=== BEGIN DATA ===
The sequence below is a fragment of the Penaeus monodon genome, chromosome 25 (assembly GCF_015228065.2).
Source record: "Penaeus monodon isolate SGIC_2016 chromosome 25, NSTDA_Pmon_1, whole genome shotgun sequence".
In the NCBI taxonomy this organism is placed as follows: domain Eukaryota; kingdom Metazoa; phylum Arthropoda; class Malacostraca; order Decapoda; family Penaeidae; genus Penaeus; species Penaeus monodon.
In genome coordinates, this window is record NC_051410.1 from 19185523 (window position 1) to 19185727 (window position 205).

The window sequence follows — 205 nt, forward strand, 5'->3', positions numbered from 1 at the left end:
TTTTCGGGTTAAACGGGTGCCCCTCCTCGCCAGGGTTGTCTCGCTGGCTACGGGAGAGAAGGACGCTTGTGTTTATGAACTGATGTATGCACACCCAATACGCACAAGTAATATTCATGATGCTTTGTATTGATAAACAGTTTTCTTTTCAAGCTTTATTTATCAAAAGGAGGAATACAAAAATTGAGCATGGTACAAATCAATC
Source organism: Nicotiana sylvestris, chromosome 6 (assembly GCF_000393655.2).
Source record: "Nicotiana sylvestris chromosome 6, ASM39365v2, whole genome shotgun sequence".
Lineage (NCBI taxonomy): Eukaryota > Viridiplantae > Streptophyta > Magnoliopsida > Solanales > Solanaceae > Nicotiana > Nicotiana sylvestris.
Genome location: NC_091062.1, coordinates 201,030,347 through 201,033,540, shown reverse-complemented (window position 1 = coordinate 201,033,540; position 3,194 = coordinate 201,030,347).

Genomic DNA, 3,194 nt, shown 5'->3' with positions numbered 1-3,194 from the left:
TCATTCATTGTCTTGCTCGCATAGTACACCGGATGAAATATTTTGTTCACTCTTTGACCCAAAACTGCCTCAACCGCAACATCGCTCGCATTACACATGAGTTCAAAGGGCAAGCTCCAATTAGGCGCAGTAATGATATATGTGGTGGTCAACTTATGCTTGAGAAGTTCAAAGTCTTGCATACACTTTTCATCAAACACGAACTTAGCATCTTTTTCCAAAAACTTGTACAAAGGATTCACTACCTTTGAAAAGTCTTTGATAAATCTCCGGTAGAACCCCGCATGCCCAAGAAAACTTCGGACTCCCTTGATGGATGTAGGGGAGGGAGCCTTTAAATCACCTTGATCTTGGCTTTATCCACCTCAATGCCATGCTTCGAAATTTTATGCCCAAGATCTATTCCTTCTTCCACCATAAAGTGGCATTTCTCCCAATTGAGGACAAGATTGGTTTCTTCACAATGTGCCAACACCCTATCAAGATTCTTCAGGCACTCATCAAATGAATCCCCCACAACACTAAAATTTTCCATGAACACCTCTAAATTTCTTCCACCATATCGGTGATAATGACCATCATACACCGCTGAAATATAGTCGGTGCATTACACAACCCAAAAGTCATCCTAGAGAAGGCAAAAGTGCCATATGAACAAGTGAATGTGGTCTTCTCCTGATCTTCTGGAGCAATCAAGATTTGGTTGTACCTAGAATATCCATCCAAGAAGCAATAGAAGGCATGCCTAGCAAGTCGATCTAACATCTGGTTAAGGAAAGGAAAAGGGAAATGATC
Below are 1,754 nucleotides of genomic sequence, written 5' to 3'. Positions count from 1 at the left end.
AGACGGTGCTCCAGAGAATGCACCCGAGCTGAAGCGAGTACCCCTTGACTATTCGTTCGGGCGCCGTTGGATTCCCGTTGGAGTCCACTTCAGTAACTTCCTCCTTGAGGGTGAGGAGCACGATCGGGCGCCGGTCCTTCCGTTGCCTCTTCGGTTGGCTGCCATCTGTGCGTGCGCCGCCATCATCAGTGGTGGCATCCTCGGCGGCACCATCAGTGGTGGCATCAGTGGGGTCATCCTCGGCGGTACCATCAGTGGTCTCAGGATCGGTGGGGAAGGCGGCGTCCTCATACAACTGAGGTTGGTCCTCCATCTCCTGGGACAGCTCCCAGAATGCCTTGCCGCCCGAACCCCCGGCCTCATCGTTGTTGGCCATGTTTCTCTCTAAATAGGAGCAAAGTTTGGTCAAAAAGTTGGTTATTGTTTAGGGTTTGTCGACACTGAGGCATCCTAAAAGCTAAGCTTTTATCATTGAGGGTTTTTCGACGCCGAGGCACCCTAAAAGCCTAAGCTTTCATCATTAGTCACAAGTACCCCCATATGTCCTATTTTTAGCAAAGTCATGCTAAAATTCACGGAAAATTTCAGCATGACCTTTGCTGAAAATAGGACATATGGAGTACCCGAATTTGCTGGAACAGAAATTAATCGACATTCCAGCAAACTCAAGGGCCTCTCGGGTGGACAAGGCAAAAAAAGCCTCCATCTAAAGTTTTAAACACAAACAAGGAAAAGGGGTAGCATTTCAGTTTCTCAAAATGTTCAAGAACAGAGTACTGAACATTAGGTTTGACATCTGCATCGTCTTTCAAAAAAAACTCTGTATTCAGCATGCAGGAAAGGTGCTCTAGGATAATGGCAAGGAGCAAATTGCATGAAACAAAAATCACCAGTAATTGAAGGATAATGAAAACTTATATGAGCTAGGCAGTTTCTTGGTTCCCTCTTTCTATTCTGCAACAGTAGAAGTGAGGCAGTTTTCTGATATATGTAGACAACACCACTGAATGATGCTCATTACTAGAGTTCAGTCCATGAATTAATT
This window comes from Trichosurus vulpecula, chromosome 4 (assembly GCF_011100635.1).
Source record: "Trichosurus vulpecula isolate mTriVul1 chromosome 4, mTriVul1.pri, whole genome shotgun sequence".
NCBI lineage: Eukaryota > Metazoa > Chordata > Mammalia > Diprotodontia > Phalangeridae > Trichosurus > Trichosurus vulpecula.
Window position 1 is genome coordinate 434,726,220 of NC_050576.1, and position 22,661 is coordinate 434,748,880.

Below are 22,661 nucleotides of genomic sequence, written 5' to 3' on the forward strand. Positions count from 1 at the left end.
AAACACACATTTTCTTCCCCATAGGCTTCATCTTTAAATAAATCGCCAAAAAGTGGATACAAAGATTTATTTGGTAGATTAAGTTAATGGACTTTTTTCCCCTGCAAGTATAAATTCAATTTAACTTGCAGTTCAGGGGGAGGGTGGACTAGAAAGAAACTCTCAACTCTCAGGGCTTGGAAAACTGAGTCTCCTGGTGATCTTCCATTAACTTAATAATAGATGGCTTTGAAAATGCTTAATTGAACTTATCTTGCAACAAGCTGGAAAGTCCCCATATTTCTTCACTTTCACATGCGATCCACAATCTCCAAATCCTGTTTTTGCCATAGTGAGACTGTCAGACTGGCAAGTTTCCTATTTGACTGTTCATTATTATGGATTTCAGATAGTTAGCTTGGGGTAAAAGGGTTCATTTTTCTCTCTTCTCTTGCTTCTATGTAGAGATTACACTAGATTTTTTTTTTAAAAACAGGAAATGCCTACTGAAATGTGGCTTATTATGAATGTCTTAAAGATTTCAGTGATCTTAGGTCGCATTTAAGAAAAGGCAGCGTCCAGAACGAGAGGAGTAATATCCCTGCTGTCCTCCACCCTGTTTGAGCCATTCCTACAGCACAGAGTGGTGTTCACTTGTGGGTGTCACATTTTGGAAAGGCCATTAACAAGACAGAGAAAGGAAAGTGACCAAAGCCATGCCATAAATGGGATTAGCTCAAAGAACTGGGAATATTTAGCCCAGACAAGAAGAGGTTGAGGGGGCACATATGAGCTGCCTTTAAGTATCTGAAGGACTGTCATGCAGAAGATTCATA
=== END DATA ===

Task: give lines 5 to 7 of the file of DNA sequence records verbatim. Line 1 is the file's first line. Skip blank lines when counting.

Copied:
The window sequence follows — 205 nt, forward strand, 5'->3', positions numbered from 1 at the left end:
TTTTCGGGTTAAACGGGTGCCCCTCCTCGCCAGGGTTGTCTCGCTGGCTACGGGAGAGAAGGACGCTTGTGTTTATGAACTGATGTATGCACACCCAATACGCACAAGTAATATTCATGATGCTTTGTATTGATAAACAGTTTTCTTTTCAAGCTTTATTTATCAAAAGGAGGAATACAAAAATTGAGCATGGTACAAATCAATC
Source organism: Nicotiana sylvestris, chromosome 6 (assembly GCF_000393655.2).